The focus in my sketches lately has been on big open spaces but it was a comforting change to zero in on a little section of wall, a window box and a few stones. At the start the light was flat but at just the right time the sun came out, giving me some cast shadows to work with. That pushed the window in even deeper and the plants and awning out.
I went back to Place Jacques Cartier to do some more sketching and preparation for this weekend’s workshop. This time the weather cooperated! I used a smaller sketchbook today — my handbook sketch journal that is 8″ x 5″. It’s a smoother paper than I usually work on, but it’s quite absorbent as well. If the sun is shining for me on Friday this will be my morning demo. As the central square and heart of Old Montreal (that’s city hall on the right) this place can get quite crowded as noon approaches but I’ve found a shady spot with a great view and hopefully no obstructions.
I knew I shouldn’t have started this sketch but I couldn’t resist the drama of Nelson’s Column silhouetted against the dark sky. And then I got to talking to a nice family visiting from Mexico… The sky got darker. They wanted to see me paint. And then — the rain! It started so quickly and so heavily that I couldn’t even close my book in time. Shelter was in a food court off Place Jacques Cartier and when the rain stopped I went out again to add a bit more paint to my sketch but dark clouds reappeared, heavy drops landed on my page and I threw in the towel. Dried the last bits at the hand dryer in the women’s washroom in the food court.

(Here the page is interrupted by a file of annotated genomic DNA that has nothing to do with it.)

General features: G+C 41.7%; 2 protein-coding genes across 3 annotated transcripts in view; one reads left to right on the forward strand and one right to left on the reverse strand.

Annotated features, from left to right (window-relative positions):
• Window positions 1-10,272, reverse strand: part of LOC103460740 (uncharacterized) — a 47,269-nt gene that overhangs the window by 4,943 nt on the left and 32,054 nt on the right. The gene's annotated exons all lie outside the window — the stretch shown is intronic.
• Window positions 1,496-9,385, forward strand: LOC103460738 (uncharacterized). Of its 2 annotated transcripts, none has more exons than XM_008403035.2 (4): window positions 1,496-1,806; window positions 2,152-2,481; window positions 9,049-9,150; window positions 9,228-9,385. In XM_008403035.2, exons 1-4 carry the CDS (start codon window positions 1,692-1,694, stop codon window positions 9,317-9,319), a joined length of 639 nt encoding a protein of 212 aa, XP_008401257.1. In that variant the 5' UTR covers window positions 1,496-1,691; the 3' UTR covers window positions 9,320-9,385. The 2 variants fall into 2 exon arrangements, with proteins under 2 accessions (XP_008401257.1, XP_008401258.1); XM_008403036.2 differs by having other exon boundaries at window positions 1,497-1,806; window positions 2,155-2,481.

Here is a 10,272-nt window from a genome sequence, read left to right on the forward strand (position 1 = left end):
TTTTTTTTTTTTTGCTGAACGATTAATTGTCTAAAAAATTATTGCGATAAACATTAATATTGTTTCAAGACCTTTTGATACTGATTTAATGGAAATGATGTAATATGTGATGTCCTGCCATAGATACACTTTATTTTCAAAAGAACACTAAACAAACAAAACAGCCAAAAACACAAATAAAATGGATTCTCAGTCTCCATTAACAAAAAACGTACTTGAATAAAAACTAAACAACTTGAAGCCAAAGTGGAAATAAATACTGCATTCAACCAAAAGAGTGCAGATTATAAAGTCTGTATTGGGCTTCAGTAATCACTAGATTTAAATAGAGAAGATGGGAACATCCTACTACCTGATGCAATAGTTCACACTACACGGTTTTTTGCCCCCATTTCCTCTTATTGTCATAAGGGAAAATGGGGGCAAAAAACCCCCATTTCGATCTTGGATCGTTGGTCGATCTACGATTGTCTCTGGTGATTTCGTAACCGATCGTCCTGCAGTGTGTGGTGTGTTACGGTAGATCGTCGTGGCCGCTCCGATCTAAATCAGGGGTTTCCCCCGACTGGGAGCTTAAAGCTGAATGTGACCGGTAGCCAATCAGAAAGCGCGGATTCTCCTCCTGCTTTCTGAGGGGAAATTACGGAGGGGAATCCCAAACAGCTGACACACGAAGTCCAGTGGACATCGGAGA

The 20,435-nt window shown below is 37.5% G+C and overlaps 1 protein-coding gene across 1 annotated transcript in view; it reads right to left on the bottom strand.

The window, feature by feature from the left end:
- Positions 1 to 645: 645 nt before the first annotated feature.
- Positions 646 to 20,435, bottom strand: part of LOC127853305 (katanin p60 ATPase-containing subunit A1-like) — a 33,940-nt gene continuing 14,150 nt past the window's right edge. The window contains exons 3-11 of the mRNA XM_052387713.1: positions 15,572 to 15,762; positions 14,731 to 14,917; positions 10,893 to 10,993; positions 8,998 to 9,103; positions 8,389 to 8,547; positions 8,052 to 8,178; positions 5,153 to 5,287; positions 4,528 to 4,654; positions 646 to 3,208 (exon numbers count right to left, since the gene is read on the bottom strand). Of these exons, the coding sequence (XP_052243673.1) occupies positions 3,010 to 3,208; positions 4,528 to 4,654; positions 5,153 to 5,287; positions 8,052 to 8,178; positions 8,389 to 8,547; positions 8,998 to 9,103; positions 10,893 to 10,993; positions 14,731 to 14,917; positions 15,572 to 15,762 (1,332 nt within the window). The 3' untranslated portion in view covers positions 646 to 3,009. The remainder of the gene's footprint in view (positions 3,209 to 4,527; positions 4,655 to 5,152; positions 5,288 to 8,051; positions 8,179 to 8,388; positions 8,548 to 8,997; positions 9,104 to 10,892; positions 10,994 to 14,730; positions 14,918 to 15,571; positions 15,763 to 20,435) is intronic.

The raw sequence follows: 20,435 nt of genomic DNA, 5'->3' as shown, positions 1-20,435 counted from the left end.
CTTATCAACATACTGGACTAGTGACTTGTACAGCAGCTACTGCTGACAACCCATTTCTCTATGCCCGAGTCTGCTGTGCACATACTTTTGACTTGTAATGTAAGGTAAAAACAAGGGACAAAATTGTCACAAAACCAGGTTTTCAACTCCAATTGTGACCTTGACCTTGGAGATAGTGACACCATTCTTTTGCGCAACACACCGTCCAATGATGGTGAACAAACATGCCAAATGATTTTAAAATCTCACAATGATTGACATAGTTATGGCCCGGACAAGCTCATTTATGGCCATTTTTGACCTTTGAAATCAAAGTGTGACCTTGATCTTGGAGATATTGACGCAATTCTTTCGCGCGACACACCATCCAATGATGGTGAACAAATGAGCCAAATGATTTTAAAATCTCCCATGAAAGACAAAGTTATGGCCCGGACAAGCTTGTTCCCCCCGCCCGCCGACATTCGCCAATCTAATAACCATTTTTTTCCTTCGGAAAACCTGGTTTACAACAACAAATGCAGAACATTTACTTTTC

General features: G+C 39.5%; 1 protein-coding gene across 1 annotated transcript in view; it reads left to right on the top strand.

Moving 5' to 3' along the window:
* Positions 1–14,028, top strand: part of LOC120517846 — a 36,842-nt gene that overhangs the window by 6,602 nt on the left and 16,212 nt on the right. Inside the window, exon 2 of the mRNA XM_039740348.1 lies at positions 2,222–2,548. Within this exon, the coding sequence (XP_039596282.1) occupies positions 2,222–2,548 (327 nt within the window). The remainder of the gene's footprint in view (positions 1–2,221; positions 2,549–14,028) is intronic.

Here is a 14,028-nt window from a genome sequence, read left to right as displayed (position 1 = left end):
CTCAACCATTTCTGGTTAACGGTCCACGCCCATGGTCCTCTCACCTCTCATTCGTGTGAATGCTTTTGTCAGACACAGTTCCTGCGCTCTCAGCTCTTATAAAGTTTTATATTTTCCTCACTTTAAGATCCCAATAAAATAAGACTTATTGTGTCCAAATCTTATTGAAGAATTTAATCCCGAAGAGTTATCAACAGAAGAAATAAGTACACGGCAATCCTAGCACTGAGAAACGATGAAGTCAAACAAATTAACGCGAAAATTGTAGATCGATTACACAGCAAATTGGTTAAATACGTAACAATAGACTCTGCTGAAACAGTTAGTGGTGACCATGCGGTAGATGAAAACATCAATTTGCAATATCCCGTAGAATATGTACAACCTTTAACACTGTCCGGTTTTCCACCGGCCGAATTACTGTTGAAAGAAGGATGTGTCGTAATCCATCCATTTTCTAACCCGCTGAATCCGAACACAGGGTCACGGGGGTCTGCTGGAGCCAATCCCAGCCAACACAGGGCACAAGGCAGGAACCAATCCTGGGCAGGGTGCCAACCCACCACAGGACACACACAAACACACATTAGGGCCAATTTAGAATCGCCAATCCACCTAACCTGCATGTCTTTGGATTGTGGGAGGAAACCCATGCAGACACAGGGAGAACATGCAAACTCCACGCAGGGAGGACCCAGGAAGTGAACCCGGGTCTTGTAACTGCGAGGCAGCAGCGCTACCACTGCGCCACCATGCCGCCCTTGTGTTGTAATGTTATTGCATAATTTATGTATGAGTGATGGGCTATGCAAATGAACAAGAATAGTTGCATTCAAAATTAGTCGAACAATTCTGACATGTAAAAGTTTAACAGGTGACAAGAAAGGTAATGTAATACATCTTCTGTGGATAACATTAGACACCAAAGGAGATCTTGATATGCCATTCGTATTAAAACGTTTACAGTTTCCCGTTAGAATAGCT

In my Barcelona goodie bag of sketchbooks and other gifts from symposium sponsors I found a little kit of Van Gogh watercolour pans. The box contains a tiny travel brush and twelve colours (a warm and cool version of each of the primaries, a warm and a cool green, yellow ochre and burnt sienna, plus Payne’s grey and Chinese white.) I am used to squeezing out fresh tube colours into my palette but decided to give these a try on my last day in Tossa de Mar. My criticism of pans is often because I see people using colours that look like they’ve been left out in the desert sun for weeks — dried up, cracked, and needing gallons of water to reconstitute. But these little paints were soft and fresh and the colour was fully saturated with the addition of not too much water. The Van Gogh pigments aren’t exactly what I am used to but I enjoyed the unpredictability of the results.
Every year when I go to the beach I remember that this is the best life drawing class ever. The lighting is good, there’s lots of skin, people are of all shapes and sizes and they even hold their poses for a long time.
I spent the morning doing some location scouting with Marc Taro Holmes for our upcoming Urban Sketchers workshop in Old Montreal. We wanted to check out all our painting spots, make sure the light is good, that there is enough shade, access to washrooms, places to eat, etc. Lots to think about! We have 30 participants in the workshop, coming from all over the US and Canada, and as hosts we want to make sure everything is just right. As well, we tried to find some places to gather at the end of the day to relax and compare sketches. We found a great terrace on the roof of the Place d’Armes hotel with a view over the old part of the city, including a few of my personal favourites like Silo No. 5 and the Saint Sulpice Seminary. In the interests of accurate scouting (and so we could sketch the view) we had to eat a bit of lunch as well. Despite the fact that there was a speaker blaring music only inches from my ear, this will definitely be on the list for happy hour. And now all we have to do is keep our fingers crossed for good weather.
The summer would not be complete without a trip to my favorite markets to sketch. I was close to Atwater and although it was tempting to put down my sketchbook and have lunch at the Satay Brothers stand, I forged ahead with my sketch. For a change of pace I used some water-soluble pencils.